When studying functionals of a Brownian motion, it may be useful to embed this functional into a larger dimensional Markov process.
Consider the case of the Levy area
where , , is a two dimensional Brownian motion started at 0. We can write
where . Since , we interpret as (two times) the algebraic area swept out in the plane by the Brownian curve up to time . The process is not a Markov process in its own natural filtration. However, if we consider the 3-dimensional process
then is solution of a stochastic differential equation
As a consequence is a Markov process with generator
where are the following vector fields
Observe that the Lie bracket
Thus, for every , is a basis of . From the celebrated Hormander’s theorem, this implies that for every the random variable has a smooth density with respect to the Lebesgue measure of . In particular also has smooth density whenever . We are interested in an expression for this density. The first idea is to reduce the complexity of the random variable by making use of symmetries.
Lemma: Let , . Then, the couple
is a Markov process with generator
From Ito’s formula, we have
Since the two processes
are two independent Brownian motions, the conclusion easily follows.
We are now ready to prove the celebrated Levy’s area formula.
Theorem: For and , and
First, we observe that by rotational symmetry of the Brownian motion , we have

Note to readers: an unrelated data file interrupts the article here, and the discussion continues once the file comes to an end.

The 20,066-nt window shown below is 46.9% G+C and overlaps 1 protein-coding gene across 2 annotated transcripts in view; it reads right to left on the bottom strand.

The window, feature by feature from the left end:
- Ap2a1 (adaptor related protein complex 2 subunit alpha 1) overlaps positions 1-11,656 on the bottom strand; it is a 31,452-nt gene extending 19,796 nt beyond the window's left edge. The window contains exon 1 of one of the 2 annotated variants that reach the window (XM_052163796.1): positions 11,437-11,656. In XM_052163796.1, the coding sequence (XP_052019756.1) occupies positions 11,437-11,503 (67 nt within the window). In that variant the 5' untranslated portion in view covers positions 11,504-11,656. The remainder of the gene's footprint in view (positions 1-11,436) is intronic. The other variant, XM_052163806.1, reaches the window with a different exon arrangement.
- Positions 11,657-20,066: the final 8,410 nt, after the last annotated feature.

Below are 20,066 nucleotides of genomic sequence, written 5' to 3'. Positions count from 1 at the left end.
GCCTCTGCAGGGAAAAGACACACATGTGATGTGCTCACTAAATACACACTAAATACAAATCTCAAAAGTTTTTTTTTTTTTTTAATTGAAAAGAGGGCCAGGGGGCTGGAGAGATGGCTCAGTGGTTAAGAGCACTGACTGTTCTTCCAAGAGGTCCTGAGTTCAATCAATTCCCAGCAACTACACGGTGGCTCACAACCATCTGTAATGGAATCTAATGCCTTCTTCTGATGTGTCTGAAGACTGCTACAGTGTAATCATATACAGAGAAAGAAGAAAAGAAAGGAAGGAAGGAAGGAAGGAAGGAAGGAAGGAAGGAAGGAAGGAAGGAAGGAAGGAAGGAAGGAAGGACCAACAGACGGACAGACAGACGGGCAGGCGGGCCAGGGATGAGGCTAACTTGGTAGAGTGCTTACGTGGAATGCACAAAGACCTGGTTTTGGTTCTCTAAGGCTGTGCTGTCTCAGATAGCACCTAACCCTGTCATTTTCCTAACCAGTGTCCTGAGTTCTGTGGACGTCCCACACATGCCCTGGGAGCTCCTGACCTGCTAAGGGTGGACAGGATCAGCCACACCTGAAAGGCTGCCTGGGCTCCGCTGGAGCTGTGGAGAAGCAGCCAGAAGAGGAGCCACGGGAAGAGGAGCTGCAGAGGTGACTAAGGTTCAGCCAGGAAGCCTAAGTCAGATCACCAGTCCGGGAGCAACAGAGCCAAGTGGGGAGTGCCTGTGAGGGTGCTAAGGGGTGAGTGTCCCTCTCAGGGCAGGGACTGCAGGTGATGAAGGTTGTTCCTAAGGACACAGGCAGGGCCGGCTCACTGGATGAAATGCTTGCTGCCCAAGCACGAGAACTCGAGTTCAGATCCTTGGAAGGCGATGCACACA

Then, according to the previous lemma,
where is a Brownian motion independent from . We deduce
As we have seen, solves a stochastic differential equation
where is a one-dimensional Brownian motion.
One considers then the new probability
where is the natural filtration of . Observe that
In particular, one deduces that
which proves that is a martingale. By using this change of probability, if is a bounded and Borel function, we have
Putting things together, we are thus let with the computation of the distribution of under the probability . From Girsanov’s theorem, the process
is a Brownian motion under the probability . Thus
In law, this is the stochastic differential equation solved by where
We deduce that is distributed as , the norm of a two-dimensional Ornstein Uhlenbeck process with parameter . Since is a Gaussian random variable with mean 0 and variance , the conclusion follows from standard computations about the Gaussian distribution.
The Levy’s area formula has several interesting consequences. First, when , we deduce that
This gives a formula for the characteristic function of the algebraic stochastic area within the Brownian loop with length . Inverting this Fourier transform yields
Next, integrating the Levy’s area formula with respect to the distribution of yields the characteristic function of :
Unfortunately, this Fourier transform may not be easily inverted. However, one may deduce from it the following formula (due to Biane-Yor): For ,
where is the Dirichlet function. This provides an unexpected and fascinating connection with the Riemann zeta function.